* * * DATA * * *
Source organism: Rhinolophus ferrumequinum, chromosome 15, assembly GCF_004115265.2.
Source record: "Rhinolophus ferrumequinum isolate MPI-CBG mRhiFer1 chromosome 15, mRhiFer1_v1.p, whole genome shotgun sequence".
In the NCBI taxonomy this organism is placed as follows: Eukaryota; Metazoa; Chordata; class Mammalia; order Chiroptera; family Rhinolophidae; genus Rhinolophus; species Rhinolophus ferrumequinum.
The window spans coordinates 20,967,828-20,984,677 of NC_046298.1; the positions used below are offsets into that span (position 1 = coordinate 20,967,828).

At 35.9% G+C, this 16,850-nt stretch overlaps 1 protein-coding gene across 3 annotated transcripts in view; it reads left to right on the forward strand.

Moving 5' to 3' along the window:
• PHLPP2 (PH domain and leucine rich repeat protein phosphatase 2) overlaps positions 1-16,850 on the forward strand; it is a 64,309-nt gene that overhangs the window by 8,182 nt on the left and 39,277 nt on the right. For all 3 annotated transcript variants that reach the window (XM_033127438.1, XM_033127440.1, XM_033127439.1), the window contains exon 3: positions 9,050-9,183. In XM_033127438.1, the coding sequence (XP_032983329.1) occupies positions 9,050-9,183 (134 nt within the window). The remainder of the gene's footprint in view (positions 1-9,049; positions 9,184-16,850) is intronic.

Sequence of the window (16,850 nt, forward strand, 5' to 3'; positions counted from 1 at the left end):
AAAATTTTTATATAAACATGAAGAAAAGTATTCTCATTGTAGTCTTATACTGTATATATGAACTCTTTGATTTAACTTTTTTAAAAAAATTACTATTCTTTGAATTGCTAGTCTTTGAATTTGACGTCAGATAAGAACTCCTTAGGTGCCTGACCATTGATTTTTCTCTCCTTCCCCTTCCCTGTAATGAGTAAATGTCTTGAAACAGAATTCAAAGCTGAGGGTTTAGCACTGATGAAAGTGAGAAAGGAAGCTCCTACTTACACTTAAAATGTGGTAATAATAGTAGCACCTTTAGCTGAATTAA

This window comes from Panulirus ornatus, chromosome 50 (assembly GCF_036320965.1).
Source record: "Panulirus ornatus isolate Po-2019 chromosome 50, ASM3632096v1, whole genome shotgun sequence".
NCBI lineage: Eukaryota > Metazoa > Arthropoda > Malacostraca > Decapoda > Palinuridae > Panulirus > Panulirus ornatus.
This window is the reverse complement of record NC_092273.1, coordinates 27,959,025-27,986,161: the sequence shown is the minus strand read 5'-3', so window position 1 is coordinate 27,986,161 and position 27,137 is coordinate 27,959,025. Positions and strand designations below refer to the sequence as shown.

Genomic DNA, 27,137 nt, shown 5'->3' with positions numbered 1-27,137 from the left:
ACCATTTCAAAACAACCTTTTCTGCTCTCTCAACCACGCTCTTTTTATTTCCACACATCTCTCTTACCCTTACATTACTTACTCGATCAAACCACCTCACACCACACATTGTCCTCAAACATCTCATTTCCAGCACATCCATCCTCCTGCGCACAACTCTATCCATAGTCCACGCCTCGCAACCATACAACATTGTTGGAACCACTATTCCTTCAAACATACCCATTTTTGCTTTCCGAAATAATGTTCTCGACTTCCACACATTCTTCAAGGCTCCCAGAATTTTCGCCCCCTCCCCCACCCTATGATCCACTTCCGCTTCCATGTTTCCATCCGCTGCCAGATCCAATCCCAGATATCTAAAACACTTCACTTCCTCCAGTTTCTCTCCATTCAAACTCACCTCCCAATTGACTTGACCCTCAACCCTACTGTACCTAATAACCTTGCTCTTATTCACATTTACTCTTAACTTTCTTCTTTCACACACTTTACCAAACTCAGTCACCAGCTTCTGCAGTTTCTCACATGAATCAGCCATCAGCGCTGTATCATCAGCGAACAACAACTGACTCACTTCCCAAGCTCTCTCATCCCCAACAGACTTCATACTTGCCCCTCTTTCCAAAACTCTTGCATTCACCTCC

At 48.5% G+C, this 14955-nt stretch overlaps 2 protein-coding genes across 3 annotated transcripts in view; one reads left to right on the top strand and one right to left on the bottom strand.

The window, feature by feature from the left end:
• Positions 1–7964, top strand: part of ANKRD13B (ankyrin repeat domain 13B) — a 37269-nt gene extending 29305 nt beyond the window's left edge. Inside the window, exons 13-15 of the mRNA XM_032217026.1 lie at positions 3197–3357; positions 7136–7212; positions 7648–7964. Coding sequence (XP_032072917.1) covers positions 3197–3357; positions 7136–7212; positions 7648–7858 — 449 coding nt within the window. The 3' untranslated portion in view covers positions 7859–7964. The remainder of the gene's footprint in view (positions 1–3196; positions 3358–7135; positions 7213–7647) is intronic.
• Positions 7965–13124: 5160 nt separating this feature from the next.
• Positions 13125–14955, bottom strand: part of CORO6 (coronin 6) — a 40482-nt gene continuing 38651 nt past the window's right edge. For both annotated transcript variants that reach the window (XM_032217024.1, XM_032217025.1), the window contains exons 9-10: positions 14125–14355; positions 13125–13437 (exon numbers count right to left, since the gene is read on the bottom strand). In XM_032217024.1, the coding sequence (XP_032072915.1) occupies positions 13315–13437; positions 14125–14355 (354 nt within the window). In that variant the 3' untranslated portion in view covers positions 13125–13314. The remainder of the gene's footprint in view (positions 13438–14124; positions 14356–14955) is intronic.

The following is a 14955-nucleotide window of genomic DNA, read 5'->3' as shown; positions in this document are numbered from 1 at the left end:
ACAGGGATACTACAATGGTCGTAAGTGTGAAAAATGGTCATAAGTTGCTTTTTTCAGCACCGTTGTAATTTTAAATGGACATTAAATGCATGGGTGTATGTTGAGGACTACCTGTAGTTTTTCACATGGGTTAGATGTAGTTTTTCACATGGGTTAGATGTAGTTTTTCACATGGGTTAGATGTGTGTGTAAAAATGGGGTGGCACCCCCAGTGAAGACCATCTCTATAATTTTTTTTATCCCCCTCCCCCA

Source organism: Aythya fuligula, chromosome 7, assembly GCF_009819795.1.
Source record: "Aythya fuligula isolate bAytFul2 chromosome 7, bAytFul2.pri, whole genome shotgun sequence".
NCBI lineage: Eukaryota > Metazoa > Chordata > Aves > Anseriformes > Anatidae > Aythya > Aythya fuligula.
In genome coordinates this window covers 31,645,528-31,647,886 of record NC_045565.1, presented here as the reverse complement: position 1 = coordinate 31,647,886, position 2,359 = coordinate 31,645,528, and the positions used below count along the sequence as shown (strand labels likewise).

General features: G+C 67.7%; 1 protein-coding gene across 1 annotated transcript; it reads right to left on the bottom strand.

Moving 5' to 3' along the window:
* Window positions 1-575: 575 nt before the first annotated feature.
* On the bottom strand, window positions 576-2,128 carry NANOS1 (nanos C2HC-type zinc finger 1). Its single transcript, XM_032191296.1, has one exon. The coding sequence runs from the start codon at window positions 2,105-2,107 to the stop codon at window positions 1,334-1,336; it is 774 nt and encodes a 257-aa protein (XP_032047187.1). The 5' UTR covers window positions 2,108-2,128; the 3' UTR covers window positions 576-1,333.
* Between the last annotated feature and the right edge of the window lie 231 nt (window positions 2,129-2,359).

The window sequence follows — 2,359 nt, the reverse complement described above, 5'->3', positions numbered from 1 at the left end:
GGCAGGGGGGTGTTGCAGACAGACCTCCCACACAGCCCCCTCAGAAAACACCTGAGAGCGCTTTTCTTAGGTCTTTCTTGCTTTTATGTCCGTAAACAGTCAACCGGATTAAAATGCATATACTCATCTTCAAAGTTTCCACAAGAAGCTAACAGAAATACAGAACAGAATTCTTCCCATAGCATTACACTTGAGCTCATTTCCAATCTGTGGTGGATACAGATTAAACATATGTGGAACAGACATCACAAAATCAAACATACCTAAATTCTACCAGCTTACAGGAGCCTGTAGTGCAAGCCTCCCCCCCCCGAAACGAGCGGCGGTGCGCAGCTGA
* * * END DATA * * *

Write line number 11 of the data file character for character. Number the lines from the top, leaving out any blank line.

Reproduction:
Source record: "Panulirus ornatus isolate Po-2019 chromosome 50, ASM3632096v1, whole genome shotgun sequence".